Wednesday, February 22, 2012
WSSC spokesman John C. White shares his response to a Feb. 2 Patch story on WSSC's termination of an infrastructure upgrade project.
The Washington Suburban Sanitary Commission (WSSC) takes seriously its responsibility to always put customers first. In that spirit, we want to present aspects and facts about the GHI situation that were not included in the original story. WSSC representatives began meeting with representatives of the Greenbelt Homes, Inc. (GHI) in 2007 to discuss how best to proactively replace aging water mains in the area. Those are the lines that generally run underneath the streets. In addition, WSSC planned to replace the service lines, which are the connecting lines from the water main to the house. The current water mains and service pipes are more than 75 years old and are reaching the end of their useful life. The existing water lines in the GHI …
Thursday, February 2, 2012
WSSC has terminated an upgrade project on some of the housing cooperative's aging pipes, according to GHI general manager.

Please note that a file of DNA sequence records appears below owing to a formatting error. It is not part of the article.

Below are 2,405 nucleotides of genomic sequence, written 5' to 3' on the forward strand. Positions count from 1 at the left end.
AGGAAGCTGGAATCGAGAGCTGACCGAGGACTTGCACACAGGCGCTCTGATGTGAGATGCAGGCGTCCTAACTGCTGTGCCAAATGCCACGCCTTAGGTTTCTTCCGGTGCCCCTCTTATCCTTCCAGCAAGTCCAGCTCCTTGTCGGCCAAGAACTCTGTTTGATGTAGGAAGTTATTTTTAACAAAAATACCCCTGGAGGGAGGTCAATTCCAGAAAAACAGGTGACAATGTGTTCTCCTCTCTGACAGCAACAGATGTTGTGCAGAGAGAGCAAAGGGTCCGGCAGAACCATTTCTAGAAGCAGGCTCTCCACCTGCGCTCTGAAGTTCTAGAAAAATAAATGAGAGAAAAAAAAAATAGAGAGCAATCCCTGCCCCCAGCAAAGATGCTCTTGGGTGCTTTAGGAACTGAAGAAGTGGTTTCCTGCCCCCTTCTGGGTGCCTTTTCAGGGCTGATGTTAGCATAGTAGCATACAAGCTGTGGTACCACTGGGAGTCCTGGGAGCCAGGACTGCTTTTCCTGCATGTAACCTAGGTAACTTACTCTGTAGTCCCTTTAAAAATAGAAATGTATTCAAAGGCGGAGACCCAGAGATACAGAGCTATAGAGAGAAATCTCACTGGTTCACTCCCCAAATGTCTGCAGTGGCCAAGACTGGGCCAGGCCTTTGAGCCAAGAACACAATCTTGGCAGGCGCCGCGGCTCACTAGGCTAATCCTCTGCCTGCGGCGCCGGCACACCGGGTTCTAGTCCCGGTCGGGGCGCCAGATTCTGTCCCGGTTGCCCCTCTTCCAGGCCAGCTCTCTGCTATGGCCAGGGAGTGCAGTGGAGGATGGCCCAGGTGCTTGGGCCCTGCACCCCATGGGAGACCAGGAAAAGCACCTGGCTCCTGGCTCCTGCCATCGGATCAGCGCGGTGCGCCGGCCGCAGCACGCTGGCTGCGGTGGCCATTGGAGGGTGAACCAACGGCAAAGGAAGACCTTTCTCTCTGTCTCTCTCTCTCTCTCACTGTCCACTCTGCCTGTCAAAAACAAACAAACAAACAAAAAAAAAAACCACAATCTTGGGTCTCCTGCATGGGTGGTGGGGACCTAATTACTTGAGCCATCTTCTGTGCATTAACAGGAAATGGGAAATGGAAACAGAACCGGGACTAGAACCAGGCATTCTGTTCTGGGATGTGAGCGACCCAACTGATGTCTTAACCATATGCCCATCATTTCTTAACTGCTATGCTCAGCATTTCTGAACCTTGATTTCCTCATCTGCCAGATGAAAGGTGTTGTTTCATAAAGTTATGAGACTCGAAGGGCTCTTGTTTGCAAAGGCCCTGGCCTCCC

The Washington Suburban Sanitary Commission's (WSSC) project to upgrade old water pipes is off, according to Greenbelt Homes, Inc. (GHI) General Manager Eldon Ralph. Yet in 2007, WSSC told GHI the water pipes needed upgrading, Ralph said in an interview on Wednesday. GHI Board of Directors President Tokey Boswell stated in an email to Patch on Tuesday that WSSC is ignoring an agreement they had with GHI and Greenbelt. “GHI, the City, and WSSC have an agreement from the 1950s that tells us how to work together. It seems WSSC believes they can change that agreement unilaterally, to the detriment of GHI,” Boswell wrote. WSSC representatives did not respond to requests for comment by press time. On Jan. 6, GHI received a letter from WSSC …